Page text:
The Chirping Bird Whistle
by AdamStag, published
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Get ready for some chirping! This simple bird whistle was designed for the #MakeItLoud challenge. It produces a consistent high pitched sound when dry, but with some assistance (water) you can make unique chirping melodies. When you get tired of whistling it also doubles as a nice desktop ornament and conversation starter. I included a "how it works" section so you can impress your friends.
I have printed the original and holiday versions in full and miniature (75% scale) sizes. They print nice and clean in PLA or ABS and produce the same chirping melody with no post processing.
Want one, but don't have a printer? No problem, I'll print it for you!
Get it here: https://www.etsy.com/listing/258092545/the-chirping-bird-whistle?ref=shop_home_active_1
v14.STL for the Original Chirping Bird Whistle
v10.STL for the Chirping Bird Educational Edition (for translucent materials)
v15.STL for the Chirping Bird Holiday Edition Single Helix (warning difficult to print)
v18.STL for the Chirping Bird Holiday Edition Double Helix
MakerBot Replicator 2
%10 (100% for Single Helix Holiday Edition)
Print it with the base down as shown in the images and it will come out nice and clean without raft or supports. Check out the summary table included in the images above.
Either use it dry for a high pitched sound or fill it with water for a chirping melody. The Holiday Edition has minimal “stringing” at the top of the sphere due to the extreme overhang. It is not very visible, but can be cut away if it is hanging high up where people could see it or if you just want a flawless print. Also if you want to hang the Holiday Edition, you should either use a hook (print one) or loop of string.
How I Designed This
For this challenge I wanted to make a whistle that produced an interesting and constant sound and printed well for anyone willing to download the STL. I printed many iterations of this model so that it would make an eye catching display piece that would demonstrate the benefits of 3D printing over other manufacturing methods. I hope to see it on peoples desks and in their homes, but I really wanted to focus on how it can be used educationally for people to show others how 3D printing works. The tail demonstrates the limits on overhang while the inner cavity and especially the spiraled arches in the holiday edition are great examples of how additive manufacturing can be used to create complex geometry.
Here are the notes I used to keep track of the various iterations:
Final Printable Versions
v14 original with rounded whistle tube and modified tube profile - also prints in 75% scale
v10 fill line edition with rounded whistle tube and modified tube profile - beta unprinted (transparent filament)
v15 christmas edition ornament (the original v14 inside a 6 branches cage) - also prints in 75% scale
Trials and unprintable
v3 original submission
v4 original with fill line submission
v5 holiday edition bird sitting on basic loop
v6 holiday edition bird in a cage ornament (4 spokes more overhang) [DOES NOT PRINT]
v7 holiday edition bird in a cage ornament (5 spokes some overhang)
v8 holiday edition ornament rounded whistle tube for more consistent printing (6 branches)
v9 original with rounded whistle tube for more consistent printing
v10 fill line with rounded whistle tube for more consistent printing
v11 holiday edition bird in a cage ornament (6 branches least overhang)
v12 v8 with adjusted slit 1 for whistle tube to create higher pitch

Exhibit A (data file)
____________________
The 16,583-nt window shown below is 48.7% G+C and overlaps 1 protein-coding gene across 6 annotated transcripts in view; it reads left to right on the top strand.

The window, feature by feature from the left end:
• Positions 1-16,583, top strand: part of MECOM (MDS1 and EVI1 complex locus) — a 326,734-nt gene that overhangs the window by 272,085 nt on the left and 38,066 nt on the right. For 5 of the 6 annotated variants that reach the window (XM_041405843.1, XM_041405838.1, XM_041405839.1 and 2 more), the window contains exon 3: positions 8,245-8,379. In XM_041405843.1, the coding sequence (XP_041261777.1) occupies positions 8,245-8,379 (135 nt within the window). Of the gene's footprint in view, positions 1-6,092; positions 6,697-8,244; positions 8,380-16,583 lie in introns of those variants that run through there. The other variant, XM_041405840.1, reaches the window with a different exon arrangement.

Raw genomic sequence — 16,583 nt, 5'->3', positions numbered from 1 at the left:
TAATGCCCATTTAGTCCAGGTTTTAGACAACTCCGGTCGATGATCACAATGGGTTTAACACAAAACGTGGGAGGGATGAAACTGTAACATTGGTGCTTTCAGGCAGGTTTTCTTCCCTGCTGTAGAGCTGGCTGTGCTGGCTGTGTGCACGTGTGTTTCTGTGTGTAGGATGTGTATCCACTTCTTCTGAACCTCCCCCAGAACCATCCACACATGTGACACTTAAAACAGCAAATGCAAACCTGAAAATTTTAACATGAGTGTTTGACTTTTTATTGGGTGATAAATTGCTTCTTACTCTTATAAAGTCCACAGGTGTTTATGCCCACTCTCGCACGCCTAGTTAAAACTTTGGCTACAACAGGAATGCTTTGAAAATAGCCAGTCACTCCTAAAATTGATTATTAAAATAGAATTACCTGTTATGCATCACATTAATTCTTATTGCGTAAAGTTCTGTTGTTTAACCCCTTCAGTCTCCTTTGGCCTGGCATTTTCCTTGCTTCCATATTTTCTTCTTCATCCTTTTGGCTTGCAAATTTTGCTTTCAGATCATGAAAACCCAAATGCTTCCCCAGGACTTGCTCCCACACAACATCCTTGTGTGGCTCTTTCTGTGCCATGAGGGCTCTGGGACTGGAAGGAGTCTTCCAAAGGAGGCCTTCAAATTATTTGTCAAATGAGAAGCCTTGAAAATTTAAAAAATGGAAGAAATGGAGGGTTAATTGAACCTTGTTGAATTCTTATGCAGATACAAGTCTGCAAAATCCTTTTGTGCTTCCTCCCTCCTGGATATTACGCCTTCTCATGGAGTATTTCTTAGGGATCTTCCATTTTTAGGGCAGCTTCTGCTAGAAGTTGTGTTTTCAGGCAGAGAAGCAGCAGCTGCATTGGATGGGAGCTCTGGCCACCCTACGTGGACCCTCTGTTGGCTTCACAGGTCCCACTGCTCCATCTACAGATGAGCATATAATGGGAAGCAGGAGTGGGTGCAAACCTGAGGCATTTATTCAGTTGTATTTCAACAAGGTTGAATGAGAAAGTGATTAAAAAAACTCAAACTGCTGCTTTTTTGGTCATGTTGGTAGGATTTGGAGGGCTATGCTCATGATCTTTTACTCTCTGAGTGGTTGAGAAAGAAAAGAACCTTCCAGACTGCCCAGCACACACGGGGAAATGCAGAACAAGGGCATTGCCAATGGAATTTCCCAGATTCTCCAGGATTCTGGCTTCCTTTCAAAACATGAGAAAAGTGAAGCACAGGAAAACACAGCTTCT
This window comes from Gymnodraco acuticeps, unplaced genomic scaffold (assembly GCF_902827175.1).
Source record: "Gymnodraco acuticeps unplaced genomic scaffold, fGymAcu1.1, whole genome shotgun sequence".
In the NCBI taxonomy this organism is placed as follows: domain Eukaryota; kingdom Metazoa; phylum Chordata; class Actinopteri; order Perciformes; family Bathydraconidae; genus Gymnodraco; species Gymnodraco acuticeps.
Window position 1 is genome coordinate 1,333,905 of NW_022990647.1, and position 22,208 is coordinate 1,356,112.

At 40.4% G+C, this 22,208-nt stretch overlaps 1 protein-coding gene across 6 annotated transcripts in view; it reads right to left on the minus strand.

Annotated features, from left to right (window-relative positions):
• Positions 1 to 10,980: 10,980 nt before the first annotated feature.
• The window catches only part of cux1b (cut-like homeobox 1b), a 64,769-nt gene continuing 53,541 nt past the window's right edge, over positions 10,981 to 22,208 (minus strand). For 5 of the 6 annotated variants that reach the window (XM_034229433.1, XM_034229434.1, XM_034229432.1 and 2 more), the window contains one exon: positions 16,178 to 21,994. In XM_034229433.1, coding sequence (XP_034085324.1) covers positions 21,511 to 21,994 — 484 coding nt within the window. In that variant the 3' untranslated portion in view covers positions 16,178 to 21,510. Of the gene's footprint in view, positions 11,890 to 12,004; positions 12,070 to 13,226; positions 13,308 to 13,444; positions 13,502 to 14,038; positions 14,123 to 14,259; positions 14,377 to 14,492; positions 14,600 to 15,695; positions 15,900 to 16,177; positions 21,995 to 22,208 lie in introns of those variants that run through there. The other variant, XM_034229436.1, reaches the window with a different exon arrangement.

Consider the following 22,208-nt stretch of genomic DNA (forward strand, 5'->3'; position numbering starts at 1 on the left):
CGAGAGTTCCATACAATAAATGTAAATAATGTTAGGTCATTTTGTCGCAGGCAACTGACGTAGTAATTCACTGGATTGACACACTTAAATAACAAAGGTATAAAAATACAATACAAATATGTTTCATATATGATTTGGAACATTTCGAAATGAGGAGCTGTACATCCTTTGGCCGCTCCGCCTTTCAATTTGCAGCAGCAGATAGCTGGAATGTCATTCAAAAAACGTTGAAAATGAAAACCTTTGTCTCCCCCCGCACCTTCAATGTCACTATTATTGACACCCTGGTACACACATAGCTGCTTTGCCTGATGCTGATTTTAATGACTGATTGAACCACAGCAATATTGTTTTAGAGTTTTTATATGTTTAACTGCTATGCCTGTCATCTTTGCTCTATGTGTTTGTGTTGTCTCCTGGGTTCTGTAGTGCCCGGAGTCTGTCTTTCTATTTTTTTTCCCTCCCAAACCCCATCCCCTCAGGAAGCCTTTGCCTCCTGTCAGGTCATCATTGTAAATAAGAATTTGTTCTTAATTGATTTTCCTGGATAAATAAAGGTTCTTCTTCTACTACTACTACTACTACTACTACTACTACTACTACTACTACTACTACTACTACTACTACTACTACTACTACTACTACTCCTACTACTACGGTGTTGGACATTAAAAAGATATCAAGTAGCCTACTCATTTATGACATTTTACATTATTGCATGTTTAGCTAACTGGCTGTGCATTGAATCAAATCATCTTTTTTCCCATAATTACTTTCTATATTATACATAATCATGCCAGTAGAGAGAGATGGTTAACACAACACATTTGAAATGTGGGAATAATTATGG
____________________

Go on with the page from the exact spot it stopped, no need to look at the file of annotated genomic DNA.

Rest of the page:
v13 v9 with adjusted slit 1 for whistle tube to create higher pitch
v14 v9 with adjusted slit 2 again
v15 v8 with adjusted slit 2 again (6 branches)
v16 v7 with adjusted slit 2 again (5 branches)
v17 double helix cage for robust printing (12 branches)
v18 double helix cage for robust printing (8 branches)
After an insightful suggestion from another Thingiverse member I was inspired to create an educational edition that allows the whistle to be used for education and outreach. It includes an internal “Fill Above” line and must be printed in translucent material in order to show the inner workings of the whistle. Please note this version is “Beta” because I did not have access to translucent print filament at the time of this submission. See the “How it works” section below.
In light of the holiday season, I present the Chirping Bird Holiday Edition! Hang it off the tree until you are ready to wake up the kids (or parents). Miniature versions can be made by scaling the model down before 3D printing. I have also tested miniature versions at 75% of the original size (start with the model I provided and scale with your printers software). Of the two versions available, the double helix prints much more consistently and only requires good adhesion to the print platform. The single helix version if prone to failures due to the cantilevered helix branches, but I have found precise platform alignment and good adhesion increase the chance for a good print. Unless you want to challenge your printer, I suggest sticking with the double helix version because it’ll print well, uses less material and takes less time to print. The miniature versions are also a great alternative since they still produce about the same chirping melody.
How it works
With or without water you can achieve chirps between 103-104db. If you just want to make a lot of noise you can use this whistle without water to produce a steady high pitched squeal. I found there is a "sweet spot" for how hard you blow into the whistle so if you blow too hard you actually get less intensity.
The Chirping Bird Whistle by AdamStag is licensed under the Creative Commons - Attribution - Non-Commercial license.
What does this mean?
- You must attribute (give credit) to the creator of this Thing.
- Remixing or Changing this Thing is allowed.
- Commercial use is not allowed.
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